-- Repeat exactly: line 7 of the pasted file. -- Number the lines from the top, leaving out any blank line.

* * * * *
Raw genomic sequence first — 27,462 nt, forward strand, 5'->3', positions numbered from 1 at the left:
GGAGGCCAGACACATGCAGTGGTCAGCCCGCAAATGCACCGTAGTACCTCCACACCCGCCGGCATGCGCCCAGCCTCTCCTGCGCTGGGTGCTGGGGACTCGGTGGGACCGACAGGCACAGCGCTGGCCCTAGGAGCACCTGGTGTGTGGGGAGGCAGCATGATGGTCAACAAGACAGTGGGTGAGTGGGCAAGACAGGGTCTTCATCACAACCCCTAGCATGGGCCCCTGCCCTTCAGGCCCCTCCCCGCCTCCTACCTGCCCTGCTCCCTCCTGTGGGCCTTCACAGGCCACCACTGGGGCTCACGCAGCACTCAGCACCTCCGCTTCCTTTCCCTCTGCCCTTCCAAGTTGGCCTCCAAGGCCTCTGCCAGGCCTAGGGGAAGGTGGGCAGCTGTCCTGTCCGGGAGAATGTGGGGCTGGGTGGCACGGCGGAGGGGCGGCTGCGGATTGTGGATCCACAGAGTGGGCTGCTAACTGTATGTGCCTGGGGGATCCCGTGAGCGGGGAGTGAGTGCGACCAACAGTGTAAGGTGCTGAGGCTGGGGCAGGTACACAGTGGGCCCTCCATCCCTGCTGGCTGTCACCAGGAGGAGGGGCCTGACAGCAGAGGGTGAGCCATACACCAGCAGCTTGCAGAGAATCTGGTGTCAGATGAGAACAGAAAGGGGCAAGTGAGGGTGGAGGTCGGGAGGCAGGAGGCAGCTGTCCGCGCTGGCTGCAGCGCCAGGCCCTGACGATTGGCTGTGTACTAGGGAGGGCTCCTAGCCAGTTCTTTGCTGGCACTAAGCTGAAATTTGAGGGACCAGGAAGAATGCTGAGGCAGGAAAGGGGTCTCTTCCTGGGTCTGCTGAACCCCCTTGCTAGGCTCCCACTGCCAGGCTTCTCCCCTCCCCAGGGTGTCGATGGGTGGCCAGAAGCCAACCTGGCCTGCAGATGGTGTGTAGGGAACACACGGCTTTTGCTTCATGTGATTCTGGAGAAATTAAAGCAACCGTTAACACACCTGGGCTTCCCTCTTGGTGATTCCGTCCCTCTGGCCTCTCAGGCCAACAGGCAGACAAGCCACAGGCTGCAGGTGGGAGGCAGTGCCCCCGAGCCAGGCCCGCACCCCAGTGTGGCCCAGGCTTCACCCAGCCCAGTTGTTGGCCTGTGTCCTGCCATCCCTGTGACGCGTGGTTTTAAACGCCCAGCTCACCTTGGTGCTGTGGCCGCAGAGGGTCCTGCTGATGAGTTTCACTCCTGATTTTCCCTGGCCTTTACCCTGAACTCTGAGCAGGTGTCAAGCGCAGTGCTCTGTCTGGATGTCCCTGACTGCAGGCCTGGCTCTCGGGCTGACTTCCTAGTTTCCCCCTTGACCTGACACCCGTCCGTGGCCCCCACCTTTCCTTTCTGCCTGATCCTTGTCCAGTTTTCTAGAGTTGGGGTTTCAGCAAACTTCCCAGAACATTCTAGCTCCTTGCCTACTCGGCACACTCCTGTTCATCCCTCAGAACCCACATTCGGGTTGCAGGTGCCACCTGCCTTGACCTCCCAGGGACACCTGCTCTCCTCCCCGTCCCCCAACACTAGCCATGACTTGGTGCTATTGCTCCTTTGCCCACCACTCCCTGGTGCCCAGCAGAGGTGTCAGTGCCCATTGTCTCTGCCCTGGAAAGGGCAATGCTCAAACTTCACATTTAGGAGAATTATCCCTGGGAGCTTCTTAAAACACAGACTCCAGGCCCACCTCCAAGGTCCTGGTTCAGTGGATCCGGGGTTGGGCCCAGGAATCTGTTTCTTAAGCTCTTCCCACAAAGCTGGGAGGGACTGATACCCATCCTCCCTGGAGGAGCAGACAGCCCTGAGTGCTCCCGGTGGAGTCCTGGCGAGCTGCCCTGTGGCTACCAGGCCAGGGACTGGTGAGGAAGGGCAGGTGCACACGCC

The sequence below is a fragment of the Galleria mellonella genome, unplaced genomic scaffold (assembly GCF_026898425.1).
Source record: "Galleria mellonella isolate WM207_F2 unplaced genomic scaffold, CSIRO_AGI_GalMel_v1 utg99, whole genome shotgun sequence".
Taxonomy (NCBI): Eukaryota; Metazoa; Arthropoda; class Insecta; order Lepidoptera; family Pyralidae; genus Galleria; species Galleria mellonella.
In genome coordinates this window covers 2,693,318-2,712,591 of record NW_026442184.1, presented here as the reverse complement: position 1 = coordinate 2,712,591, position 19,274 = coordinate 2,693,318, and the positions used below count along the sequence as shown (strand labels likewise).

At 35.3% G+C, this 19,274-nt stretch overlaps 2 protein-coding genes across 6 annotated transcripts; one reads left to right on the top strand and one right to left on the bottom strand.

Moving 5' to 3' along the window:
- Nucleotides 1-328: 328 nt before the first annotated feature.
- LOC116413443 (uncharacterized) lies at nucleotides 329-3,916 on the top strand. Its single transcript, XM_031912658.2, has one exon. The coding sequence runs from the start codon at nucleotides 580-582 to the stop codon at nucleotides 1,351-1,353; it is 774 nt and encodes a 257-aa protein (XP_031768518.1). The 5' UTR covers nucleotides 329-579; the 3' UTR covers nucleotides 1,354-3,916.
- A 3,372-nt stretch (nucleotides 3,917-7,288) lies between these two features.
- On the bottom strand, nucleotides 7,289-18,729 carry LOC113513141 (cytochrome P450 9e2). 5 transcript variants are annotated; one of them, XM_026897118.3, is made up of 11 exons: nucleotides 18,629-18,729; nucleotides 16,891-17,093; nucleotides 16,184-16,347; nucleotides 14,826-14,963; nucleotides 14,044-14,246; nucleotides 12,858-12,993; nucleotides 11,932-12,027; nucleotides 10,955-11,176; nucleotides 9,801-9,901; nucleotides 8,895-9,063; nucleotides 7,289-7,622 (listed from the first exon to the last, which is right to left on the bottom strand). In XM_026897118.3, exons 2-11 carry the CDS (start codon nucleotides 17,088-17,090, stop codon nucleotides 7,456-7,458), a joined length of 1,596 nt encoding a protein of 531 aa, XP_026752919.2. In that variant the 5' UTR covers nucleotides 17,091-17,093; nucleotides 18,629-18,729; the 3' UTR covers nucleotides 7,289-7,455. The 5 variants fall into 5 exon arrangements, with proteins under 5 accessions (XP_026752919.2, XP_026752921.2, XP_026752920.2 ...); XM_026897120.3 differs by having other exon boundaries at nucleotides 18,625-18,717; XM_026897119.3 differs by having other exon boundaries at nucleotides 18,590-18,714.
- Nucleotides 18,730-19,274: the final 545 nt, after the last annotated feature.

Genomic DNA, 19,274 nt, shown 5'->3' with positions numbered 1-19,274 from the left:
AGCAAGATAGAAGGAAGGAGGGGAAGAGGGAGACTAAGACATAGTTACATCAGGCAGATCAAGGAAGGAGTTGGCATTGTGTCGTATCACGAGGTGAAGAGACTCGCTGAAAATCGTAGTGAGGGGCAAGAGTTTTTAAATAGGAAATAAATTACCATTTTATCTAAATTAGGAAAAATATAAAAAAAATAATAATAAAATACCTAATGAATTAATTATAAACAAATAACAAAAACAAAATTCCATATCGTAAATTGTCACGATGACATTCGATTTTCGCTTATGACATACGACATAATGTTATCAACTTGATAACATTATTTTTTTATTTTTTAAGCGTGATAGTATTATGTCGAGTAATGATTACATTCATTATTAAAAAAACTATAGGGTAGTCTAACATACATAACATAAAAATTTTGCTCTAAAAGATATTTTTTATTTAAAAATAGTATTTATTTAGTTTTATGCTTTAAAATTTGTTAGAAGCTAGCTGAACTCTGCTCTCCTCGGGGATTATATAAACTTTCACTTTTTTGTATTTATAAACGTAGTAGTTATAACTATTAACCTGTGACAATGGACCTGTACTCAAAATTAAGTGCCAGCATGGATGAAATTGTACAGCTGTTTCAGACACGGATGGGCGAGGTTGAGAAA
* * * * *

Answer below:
At 35.3% G+C, this 19,274-nt stretch overlaps 2 protein-coding genes across 6 annotated transcripts; one reads left to right on the top strand and one right to left on the bottom strand.